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Sweden’s Asia footprint – nothing more than a good start

Asia is home to more than half of the world’s population and accounts for one third of total global GDP, but only 20 per cent of leading Swedish companies’ global sales were generated in the Asia-Pacific region last year. Every such company should have a “Double Asia” plan in place and transition it into full execution, writes Tobias Glitterstam, head of Business Sweden’s Asia-Pacific operations.

TEXT: Tobias Glitterstam
15 JUNE, 2018

Living and working in Asia, it’s easy to understand the size and importance of this region. But some facts deserve to be repeated. Asia is home to more than half of the world’s population, contributes to almost two-thirds of global economic growth, and accounts for one third of total global GDP. The region is home to the majority of the world’s megacities and a rapidly expanding middle class. There is no doubt in my mind that this will be the Asian Century.

All of this means opportunities for Swedish companies, which are strong in the very fields Asian countries are investing in heavily – such as transportation, infrastructure, energy, digitalisation, healthcare and smart cities.

These are well known facts, so the question is how are these opportunities going to be converted into real business? Are we, as Swedish companies devoting enough attention and investments to Asia? Are we ready to take the necessary risks? Do we have enough Asian exposure?

In order to get a clear picture of Swedish companies’ performance in the Asia-Pacific region, Business Sweden is systematically gathering data on Swedish companies’ sales in the region. This provides a good view of the overall footprint of Swedish companies in Asia.

The results show that even the most global, large Swedish companies on average generate 20 per cent of their sales in the Asia-Pacific.

The companies in our sample, 56 of the largest and most global Swedish companies, had a combined sales volume of around SEK780 billion in the Asia-Pacific region in 2017. Compared to 2016, this represented a growth rate of 9 per cent – indeed more than double the growth rate compared to other regions – or in absolute terms a total net growth of SEK70 billion in Asia-Pacific sales in 2017.

Some business leaders would say that the 20 per cent Asia exposure is “good enough” – but I am convinced that we need to aim a lot higher.

If we aim to capture the full growth opportunities of the region and stay relevant in the global economy it’s simply not good enough to have just one-fifth of global sales in a region with some of the fastest-growing economies and more than half of the world’s population.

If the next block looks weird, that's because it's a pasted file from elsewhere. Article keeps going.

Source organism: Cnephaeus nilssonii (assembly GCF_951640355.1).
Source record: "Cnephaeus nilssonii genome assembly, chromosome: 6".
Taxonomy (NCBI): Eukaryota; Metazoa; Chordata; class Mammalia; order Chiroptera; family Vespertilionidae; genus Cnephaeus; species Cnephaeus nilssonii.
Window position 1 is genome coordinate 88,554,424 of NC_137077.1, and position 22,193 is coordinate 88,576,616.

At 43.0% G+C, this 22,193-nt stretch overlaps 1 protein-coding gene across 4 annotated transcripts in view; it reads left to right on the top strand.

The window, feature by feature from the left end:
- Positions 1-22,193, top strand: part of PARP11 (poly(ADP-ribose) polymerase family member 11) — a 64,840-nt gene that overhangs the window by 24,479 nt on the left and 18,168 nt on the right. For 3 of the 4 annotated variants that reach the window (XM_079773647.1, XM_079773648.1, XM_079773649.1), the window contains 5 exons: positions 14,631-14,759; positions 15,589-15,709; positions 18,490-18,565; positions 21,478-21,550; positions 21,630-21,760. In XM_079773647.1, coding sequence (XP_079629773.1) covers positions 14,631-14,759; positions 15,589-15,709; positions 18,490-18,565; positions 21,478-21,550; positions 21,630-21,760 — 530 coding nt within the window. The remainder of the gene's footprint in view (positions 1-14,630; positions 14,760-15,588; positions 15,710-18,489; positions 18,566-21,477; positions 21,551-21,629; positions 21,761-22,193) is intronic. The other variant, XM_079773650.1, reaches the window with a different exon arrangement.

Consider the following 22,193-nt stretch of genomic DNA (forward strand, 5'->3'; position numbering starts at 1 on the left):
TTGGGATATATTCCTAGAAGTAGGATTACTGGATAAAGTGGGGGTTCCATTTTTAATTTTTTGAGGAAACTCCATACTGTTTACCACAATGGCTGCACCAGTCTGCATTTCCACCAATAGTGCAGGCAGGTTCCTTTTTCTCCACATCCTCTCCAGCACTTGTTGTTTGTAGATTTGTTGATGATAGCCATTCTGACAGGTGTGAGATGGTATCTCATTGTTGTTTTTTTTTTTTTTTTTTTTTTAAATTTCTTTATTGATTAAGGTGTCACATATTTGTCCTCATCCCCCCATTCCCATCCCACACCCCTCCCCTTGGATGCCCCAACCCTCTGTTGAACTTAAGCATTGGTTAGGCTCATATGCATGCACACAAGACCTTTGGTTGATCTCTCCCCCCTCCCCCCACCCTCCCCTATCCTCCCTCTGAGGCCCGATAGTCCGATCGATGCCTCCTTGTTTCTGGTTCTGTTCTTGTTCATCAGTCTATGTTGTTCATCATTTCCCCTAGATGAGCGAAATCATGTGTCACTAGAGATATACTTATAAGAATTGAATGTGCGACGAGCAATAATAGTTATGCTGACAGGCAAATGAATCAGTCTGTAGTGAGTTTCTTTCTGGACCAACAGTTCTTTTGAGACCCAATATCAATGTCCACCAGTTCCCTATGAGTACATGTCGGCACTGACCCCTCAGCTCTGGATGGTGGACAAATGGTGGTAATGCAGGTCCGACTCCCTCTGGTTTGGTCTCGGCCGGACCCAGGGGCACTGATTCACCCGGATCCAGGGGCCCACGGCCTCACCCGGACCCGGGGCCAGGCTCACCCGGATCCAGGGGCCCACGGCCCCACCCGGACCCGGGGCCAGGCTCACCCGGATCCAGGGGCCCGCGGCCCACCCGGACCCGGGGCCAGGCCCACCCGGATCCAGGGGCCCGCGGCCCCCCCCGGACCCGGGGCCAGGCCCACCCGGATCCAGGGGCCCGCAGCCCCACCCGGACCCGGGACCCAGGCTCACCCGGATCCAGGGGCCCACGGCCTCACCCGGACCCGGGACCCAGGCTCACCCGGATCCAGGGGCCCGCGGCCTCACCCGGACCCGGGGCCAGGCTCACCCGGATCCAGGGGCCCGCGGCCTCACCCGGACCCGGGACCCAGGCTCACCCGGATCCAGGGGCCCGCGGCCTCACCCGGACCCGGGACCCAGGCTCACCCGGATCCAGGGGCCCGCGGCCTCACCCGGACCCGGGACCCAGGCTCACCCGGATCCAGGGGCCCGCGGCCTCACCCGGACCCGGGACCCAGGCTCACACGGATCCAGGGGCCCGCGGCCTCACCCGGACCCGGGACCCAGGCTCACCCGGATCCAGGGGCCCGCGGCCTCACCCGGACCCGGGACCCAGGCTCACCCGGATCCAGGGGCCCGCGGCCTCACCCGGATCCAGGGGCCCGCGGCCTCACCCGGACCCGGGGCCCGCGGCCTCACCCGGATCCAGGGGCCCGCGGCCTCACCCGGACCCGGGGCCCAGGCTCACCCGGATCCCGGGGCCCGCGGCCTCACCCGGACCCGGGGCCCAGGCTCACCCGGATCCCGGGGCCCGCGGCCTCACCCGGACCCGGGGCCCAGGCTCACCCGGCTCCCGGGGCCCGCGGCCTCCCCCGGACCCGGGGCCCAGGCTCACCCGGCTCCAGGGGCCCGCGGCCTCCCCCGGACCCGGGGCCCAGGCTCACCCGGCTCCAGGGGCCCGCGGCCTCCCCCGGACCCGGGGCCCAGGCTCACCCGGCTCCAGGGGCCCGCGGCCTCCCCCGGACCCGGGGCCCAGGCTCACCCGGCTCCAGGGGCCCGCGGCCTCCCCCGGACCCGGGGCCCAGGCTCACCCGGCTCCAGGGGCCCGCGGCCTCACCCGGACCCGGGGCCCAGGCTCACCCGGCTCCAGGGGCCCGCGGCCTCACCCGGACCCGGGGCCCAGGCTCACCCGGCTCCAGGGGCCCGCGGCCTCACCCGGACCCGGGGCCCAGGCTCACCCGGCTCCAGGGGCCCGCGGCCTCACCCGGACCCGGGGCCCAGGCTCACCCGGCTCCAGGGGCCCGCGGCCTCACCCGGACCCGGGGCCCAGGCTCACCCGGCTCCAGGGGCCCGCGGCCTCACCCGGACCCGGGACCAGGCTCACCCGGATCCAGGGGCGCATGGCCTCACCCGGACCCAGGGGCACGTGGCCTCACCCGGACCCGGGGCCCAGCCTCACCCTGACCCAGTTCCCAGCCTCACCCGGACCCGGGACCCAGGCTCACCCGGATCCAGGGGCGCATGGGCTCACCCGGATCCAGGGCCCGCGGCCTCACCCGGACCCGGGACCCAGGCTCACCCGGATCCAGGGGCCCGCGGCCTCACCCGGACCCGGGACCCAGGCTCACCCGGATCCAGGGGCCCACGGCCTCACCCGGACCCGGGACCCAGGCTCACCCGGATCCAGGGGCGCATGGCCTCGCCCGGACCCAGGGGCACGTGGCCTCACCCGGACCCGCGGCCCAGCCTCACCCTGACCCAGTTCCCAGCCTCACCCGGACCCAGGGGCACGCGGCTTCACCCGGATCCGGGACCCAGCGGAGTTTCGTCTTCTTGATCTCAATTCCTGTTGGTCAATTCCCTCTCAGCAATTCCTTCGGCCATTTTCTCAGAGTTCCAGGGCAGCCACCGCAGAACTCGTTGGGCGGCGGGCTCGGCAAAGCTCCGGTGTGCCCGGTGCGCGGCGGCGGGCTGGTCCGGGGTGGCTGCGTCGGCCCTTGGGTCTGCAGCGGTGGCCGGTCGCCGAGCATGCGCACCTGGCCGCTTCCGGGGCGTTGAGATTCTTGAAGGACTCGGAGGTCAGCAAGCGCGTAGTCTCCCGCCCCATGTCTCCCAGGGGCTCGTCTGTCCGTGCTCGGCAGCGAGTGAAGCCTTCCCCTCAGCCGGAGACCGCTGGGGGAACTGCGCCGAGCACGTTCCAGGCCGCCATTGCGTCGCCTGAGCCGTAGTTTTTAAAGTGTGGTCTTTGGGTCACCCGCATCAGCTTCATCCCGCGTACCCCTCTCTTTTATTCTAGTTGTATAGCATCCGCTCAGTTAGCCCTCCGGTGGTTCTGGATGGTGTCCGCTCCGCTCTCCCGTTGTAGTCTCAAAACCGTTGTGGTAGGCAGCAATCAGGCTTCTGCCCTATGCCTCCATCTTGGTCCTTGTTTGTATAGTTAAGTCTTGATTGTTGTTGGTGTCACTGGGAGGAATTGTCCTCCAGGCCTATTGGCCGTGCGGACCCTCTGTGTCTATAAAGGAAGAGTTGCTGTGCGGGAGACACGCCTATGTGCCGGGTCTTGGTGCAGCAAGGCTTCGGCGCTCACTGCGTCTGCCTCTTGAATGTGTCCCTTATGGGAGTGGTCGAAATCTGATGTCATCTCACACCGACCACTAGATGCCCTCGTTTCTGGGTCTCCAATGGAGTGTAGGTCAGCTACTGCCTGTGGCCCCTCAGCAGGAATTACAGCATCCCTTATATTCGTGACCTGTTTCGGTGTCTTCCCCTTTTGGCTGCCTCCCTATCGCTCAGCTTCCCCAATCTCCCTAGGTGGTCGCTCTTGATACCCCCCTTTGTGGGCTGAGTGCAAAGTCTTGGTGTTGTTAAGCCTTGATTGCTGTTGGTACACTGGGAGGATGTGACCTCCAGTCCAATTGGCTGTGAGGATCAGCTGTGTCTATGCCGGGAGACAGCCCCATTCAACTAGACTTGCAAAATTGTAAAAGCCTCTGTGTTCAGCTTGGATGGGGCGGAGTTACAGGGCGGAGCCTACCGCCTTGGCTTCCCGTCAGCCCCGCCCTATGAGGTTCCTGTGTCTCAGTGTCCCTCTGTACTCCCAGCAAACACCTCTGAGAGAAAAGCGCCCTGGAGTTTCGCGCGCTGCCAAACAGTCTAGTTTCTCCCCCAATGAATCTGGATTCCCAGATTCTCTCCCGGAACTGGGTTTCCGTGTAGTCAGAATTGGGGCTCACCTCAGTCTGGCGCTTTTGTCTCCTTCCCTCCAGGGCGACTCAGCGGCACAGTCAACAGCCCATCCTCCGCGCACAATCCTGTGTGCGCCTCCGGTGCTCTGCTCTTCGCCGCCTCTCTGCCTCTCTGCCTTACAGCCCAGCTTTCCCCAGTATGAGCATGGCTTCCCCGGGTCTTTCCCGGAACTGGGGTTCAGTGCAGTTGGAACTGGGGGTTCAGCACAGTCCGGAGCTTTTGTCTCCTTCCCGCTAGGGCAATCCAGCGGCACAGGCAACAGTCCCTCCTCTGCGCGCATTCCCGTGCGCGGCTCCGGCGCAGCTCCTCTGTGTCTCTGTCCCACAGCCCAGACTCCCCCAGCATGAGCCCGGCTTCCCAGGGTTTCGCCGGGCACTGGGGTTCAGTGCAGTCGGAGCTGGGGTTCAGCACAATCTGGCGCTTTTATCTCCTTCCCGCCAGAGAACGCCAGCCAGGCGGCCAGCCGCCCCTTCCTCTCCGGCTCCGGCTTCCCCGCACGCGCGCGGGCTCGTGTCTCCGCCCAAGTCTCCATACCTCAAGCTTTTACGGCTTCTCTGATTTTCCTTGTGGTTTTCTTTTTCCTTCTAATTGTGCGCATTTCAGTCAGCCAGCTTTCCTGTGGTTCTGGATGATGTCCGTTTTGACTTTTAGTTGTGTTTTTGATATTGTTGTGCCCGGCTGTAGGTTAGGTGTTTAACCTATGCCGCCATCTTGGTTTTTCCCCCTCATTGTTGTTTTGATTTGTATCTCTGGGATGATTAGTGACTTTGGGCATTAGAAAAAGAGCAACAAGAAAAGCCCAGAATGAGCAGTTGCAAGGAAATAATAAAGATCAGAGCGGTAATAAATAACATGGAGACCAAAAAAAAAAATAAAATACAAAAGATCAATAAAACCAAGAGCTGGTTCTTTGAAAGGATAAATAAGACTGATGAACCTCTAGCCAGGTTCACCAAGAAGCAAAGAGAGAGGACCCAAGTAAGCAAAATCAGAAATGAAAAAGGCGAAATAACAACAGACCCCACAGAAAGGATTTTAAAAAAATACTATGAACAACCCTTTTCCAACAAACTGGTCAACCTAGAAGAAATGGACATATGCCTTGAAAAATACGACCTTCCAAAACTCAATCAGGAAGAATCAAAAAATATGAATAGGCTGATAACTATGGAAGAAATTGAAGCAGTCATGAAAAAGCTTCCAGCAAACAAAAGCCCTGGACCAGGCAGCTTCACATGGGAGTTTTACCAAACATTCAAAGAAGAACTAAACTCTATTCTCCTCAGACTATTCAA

Some companies have adopted a “wait and see” strategy – waiting for the right moment to enter key Asian markets, when they are “ready” for our products. This is too reactive. Without a strong footprint to begin with, we will not be there when the local markets become ready for our products – which may happen faster than expected. It is probable that international competition will have arrived earlier, or that local competition has grown too strong already.

The competition aspect is especially important in China. Domestic competition is already fierce and as these companies venture out of China we now see how competition from Chinese companies outside of China is rapidly intensifying. We are discovering equivalents to Huawei in more and more industries – companies that are fully able to compete internationally, even in the premium segments.

Facing these new competitors can be daunting for companies that are used to a more slow-paced environment in Europe and North America. The new competitors from the East are not only cost-conscious, but fast-moving and very customer-focused – they are hungry and willing to make strategic bets through investments, and are increasingly innovative in their own right.

It’s simply not good enough to have just one-fifth of global sales in a region with some of the fastest-growing economies and more than half of the world’s population.”

My view is that Swedish companies with a strong foothold in China and the rest of the Asia region will be much better equipped to also face competition from Asian companies on global markets. These global markets – many of them in Europe and considered our home markets – will without doubt be under attack from the East, with market dynamics becoming more and more similar to the ones we see in Asia today.
In other words, Swedish companies with deep experience from new Chinese and Asian competitors’ home markets, and ideally even with Chinese partners and own local Asian brands in their global product portfolios, will be much better positioned to face this new competition on global markets.